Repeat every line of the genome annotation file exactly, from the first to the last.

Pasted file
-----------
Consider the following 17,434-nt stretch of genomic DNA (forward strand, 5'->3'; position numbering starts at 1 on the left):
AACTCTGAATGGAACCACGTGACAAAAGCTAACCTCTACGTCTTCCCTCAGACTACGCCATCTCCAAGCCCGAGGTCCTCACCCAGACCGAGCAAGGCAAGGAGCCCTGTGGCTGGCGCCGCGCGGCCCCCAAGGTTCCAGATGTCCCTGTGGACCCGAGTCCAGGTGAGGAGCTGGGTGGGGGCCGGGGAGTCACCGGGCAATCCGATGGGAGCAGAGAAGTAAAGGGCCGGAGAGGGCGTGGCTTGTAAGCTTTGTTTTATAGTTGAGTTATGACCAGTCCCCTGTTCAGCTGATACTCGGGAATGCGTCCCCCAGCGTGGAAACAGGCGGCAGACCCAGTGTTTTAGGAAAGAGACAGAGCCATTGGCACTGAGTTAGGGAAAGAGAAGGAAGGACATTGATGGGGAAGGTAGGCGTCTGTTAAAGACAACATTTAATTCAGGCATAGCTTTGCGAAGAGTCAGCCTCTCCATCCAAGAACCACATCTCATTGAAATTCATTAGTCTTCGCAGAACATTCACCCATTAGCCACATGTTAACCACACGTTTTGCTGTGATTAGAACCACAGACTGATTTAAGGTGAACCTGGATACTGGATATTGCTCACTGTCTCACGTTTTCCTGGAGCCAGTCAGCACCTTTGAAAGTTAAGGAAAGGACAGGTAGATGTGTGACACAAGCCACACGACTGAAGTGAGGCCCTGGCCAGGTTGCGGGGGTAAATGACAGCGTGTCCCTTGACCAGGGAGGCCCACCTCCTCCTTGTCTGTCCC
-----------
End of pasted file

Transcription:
Consider the following 17,434-nt stretch of genomic DNA (forward strand, 5'->3'; position numbering starts at 1 on the left):
AACTCTGAATGGAACCACGTGACAAAAGCTAACCTCTACGTCTTCCCTCAGACTACGCCATCTCCAAGCCCGAGGTCCTCACCCAGACCGAGCAAGGCAAGGAGCCCTGTGGCTGGCGCCGCGCGGCCCCCAAGGTTCCAGATGTCCCTGTGGACCCGAGTCCAGGTGAGGAGCTGGGTGGGGGCCGGGGAGTCACCGGGCAATCCGATGGGAGCAGAGAAGTAAAGGGCCGGAGAGGGCGTGGCTTGTAAGCTTTGTTTTATAGTTGAGTTATGACCAGTCCCCTGTTCAGCTGATACTCGGGAATGCGTCCCCCAGCGTGGAAACAGGCGGCAGACCCAGTGTTTTAGGAAAGAGACAGAGCCATTGGCACTGAGTTAGGGAAAGAGAAGGAAGGACATTGATGGGGAAGGTAGGCGTCTGTTAAAGACAACATTTAATTCAGGCATAGCTTTGCGAAGAGTCAGCCTCTCCATCCAAGAACCACATCTCATTGAAATTCATTAGTCTTCGCAGAACATTCACCCATTAGCCACATGTTAACCACACGTTTTGCTGTGATTAGAACCACAGACTGATTTAAGGTGAACCTGGATACTGGATATTGCTCACTGTCTCACGTTTTCCTGGAGCCAGTCAGCACCTTTGAAAGTTAAGGAAAGGACAGGTAGATGTGTGACACAAGCCACACGACTGAAGTGAGGCCCTGGCCAGGTTGCGGGGGTAAATGACAGCGTGTCCCTTGACCAGGGAGGCCCACCTCCTCCTTGTCTGTCCC